Meet The Horsewoman and Artist, Olivia Constance Hunsperge | TSLN.com

Meet The Horsewoman and Artist, Olivia Constance Hunsperge

Tiffany Schwenke
for Cavvy Savvy

Olivia Constance Hunsperger is a horsewomen and artist whom I’ve kept my eye on for awhile now. Her horses are fancy and she creates unique artistic visuals that I think are awesome!

I recently asked Olivia to tell us more about herself and her journey as a horsewoman and artist.

Olivia: They say, I came into the world smelling of horse sweat and cow turds. My mother trained arabian stallions and milked cows at the family dairy before I was born. I was riding by age 4. My mom and dad were gifted a little, hand-me-down, immortal, painted pony with the unfortunate name of “Bucky.” Bucky was a run-off jerk. So I quickly graduated to a big girl horse by age 8. I had a slew of grey horses it seems. Maybe mom and dad (dad was a packer and a mule dragger in his day in the Sierras) thought that I wouldn’t notice that they’d replaced one or two?

I rode horses pretty solid until I had a brain fart around age 16 and decided that I wanted to try and be something I wasn’t. That didn’t last long, as I was not an athlete, nor was I very academically inclined. What I did have going for me when I pulled my head out of the sand, was good balance and good eye for horse flesh. I commandeered both of my dad’s good horses that year. Of course, one of them was an ornery paint mare. I seem to have a history with onery painted ponies.

That paint mare helped kick everything off for me! Once I started riding her, I was really hooked. She had a killer stop and a monster turn around, as she had 6 months prior training with reining trainer.

She put me through the first few years of college, mostly with scholarships. She also won buckles, a saddle, and some other cool gear. Not bad for a hand-me-down paint mare.

My mom and dad gifted me the mare, papers and all. I rode the hide off of her until she was 18 or so. Poor thing.

Ever since, I’ve been learning about myself as a horseman; sometimes by failure, sometimes by triumph… but a lot of times, it’s just trial by fire. I started learning how to rope when I was 18. In my opinion, I’m still not very good nearly 10 years later, but I can manage to range doctor.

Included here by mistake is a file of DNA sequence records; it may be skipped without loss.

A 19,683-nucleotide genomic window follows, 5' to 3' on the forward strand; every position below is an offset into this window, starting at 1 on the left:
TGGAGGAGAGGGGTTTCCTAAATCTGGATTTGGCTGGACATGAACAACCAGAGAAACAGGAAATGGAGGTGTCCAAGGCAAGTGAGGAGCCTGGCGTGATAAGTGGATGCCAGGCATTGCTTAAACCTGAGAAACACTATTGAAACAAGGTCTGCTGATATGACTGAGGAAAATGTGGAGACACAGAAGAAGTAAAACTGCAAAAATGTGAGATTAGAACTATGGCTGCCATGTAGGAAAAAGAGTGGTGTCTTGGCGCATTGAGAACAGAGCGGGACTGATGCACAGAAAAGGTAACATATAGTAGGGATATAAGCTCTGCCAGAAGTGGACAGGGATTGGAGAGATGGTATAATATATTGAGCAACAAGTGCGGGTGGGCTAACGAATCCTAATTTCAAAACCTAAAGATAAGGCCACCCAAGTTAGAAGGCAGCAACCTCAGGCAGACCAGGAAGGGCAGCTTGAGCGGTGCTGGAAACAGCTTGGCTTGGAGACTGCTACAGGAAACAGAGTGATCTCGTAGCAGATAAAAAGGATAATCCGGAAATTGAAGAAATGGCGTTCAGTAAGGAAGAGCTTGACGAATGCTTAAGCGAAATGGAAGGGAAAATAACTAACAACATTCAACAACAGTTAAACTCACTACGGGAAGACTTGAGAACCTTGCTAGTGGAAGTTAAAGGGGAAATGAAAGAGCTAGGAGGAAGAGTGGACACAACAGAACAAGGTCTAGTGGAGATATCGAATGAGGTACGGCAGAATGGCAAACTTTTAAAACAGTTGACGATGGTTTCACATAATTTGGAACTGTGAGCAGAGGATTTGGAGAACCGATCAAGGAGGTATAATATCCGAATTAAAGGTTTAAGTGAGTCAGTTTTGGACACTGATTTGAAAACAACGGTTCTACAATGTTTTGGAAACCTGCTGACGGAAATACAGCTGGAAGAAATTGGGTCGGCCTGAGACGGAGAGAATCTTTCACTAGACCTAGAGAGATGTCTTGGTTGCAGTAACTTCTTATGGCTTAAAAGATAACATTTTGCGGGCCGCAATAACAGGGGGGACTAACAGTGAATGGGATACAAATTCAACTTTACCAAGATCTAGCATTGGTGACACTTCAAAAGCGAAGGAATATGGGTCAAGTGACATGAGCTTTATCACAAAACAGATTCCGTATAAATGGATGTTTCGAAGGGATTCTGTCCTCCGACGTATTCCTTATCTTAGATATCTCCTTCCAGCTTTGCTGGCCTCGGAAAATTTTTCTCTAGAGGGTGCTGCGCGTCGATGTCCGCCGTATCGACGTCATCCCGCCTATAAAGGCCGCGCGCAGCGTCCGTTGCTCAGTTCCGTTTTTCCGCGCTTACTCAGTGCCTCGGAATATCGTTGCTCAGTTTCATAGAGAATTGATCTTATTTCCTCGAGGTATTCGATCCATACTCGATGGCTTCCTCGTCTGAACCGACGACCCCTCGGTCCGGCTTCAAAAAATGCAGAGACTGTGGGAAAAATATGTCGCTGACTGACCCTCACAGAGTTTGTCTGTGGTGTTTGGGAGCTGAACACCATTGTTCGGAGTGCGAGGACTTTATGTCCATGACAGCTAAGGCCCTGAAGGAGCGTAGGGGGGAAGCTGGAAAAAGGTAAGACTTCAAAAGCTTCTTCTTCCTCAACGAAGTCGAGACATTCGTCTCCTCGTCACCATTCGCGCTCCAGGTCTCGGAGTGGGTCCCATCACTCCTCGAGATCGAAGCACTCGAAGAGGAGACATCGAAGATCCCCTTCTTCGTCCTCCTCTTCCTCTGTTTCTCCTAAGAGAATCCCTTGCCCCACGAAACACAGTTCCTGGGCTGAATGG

I really have a passion for AQHA and APHA bloodlines. I hope to have a small string of broodmares to always keep the horse flesh new and exciting. (I still have the old paint mare, and at 23, she’s STILL producing for me.)

I really enjoy ranching on my horses, especially my geldings. I also enjoy showing a little bit in Ranch Versatility. I think that will become a bigger part of my horse background in the future.

You can see how something that has been such a staple in my life can conjure up so much passion that it overflows into new passions. That’s where the art came in. I’ve always been a right brained weirdo. I love color. I see things in ways some folks don’t, I guess. Horses, and of course the western way of life, have influenced every step of my artistic journey. Money wasn’t so much a factor. I just enjoy creating things that I like to look at. Selling horses and selling pieces of art for me, feels about the same; there is always a sense of pride, worry, and melancholy attached to a sale. I think that’s how it should be when you sell something you created.

I have really always been a big fan of watercolor and ink. Acrylics and pencil have been good mediums for me too. You see, I’m realllllllly nearsighted. Without my glasses on, I’m damn near blind. But that little hindrance makes for a really cool way of seeing scenery. Everything kind of looks like a watercolor painting to me, and its easily translated.

Lately, I’ve been doing a series of pieces in a collection I’ve dubbed “The Crazy Alice Chronicles.” Essentially, I’m bringing to life this character that is my alter ego; she’s feisty, rangey, and she can actually sit a horse that bucks. (Haha)

A lot of people encouraged me to develop a line of graphic tshirts. That has been a huge success in my eyes. I had no idea ranch-type people would want to wear my art. It’s a good feeling when someone sends you a photo from a ranch rodeo of someone wearing your merch!

I’m constantly dreaming and creating in my head, but currently I’m helping run a big yearling operation in central South Dakota and getting ready to add a new (maybe a little wet behind the ears) ranch hand to my little family in December. I’m referring to a human baby, not a horse baby. So that’s going to take up some time.

Horses will always be a staple, as will the western way of life. These are things that I will make sure my son always knows. Current passions will overflow in to new ones and there will always be creating to do.

To anyone who reads this article, please take these things with you:

Never stop creating.

Black hided cows always sell better.

Keep a bottle of banamine in the ranch truck.

Eat beef whenever possible.

Be kind, always.

~Olivia